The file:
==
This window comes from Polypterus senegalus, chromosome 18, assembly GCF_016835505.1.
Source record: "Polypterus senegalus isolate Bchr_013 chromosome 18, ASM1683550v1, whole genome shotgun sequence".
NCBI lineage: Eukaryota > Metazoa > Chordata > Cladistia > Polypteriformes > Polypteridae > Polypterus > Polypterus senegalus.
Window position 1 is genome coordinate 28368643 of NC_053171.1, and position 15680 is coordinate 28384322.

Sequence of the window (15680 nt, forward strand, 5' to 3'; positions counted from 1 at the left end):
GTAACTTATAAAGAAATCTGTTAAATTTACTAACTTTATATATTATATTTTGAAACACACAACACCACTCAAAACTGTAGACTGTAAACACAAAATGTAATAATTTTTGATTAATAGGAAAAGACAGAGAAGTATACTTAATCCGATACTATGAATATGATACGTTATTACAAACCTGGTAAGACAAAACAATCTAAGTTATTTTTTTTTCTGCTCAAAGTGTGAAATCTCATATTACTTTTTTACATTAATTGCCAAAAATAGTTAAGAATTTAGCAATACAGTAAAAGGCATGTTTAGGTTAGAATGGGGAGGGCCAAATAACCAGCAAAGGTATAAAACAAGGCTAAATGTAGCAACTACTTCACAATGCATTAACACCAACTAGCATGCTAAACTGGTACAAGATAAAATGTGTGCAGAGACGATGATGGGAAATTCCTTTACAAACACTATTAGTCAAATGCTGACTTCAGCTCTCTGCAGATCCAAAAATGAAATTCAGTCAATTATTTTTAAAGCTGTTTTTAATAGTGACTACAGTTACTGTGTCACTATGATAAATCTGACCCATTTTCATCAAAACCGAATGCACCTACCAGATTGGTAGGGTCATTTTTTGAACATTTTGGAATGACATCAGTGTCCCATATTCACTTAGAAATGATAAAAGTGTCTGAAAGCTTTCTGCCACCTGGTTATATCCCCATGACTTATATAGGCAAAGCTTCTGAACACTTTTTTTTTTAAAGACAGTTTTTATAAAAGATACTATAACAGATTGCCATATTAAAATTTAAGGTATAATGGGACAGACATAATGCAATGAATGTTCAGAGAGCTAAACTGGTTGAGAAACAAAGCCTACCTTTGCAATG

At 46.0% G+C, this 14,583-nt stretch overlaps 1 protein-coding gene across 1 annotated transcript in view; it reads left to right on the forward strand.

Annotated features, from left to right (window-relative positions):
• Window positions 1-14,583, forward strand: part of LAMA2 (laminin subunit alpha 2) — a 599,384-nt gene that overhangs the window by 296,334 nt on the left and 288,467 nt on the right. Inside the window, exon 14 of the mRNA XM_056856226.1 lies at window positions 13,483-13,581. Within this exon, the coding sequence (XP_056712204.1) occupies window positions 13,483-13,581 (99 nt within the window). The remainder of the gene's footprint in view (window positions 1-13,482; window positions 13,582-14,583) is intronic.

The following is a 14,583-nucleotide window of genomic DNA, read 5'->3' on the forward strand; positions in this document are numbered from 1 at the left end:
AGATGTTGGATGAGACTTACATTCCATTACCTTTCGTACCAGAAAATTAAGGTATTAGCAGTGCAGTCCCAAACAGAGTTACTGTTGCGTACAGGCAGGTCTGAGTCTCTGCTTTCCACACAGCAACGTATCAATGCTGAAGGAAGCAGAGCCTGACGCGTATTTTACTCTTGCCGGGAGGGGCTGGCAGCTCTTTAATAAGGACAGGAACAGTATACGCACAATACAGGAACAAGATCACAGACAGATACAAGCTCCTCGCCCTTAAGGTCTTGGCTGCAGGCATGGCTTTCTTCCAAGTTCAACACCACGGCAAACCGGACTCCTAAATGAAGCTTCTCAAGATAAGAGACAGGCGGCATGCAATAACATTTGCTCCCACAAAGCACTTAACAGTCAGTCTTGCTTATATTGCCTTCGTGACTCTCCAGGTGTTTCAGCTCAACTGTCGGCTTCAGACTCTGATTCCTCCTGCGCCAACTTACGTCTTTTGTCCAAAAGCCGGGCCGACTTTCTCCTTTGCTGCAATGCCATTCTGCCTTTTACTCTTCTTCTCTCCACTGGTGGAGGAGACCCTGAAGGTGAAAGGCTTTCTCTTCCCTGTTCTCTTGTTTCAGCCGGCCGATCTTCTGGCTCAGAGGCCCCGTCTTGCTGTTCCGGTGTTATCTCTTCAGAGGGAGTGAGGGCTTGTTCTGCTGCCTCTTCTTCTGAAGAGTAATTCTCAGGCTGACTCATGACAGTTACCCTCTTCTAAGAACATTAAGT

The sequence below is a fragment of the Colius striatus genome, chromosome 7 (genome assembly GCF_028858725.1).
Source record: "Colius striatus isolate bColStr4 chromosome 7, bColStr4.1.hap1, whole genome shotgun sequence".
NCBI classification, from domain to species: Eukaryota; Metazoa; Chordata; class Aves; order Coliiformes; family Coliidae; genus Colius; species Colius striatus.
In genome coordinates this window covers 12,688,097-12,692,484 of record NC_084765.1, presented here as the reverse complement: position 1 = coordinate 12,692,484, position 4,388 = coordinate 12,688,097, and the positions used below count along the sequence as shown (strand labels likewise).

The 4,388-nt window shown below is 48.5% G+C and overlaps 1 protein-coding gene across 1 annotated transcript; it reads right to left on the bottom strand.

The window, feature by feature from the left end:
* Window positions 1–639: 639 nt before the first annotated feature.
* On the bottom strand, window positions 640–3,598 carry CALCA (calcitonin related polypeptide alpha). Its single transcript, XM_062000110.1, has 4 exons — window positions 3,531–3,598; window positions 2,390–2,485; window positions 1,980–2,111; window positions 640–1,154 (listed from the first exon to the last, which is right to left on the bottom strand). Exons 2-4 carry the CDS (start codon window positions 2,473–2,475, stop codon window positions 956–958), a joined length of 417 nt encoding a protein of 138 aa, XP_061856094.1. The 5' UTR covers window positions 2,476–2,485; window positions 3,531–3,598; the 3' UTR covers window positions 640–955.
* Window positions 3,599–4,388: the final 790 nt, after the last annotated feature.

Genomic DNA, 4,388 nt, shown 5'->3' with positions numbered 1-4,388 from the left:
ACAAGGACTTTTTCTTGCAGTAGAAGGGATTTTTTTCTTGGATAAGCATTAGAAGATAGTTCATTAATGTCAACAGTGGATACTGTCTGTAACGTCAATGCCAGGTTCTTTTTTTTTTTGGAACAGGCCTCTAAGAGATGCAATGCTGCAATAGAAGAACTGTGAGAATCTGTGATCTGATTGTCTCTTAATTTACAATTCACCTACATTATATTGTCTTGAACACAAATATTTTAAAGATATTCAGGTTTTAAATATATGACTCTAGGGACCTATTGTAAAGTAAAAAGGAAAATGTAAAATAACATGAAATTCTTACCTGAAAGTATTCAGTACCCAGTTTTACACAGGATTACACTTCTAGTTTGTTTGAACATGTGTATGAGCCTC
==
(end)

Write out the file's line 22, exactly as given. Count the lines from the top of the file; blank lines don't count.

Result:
ACAAGGACTTTTTCTTGCAGTAGAAGGGATTTTTTTCTTGGATAAGCATTAGAAGATAGTTCATTAATGTCAACAGTGGATACTGTCTGTAACGTCAATGCCAGGTTCTTTTTTTTTTTGGAACAGGCCTCTAAGAGATGCAATGCTGCAATAGAAGAACTGTGAGAATCTGTGATCTGATTGTCTCTTAATTTACAATTCACCTACATTATATTGTCTTGAACACAAATATTTTAAAGATATTCAGGTTTTAAATATATGACTCTAGGGACCTATTGTAAAGTAAAAAGGAAAATGTAAAATAACATGAAATTCTTACCTGAAAGTATTCAGTACCCAGTTTTACACAGGATTACACTTCTAGTTTGTTTGAACATGTGTATGAGCCTC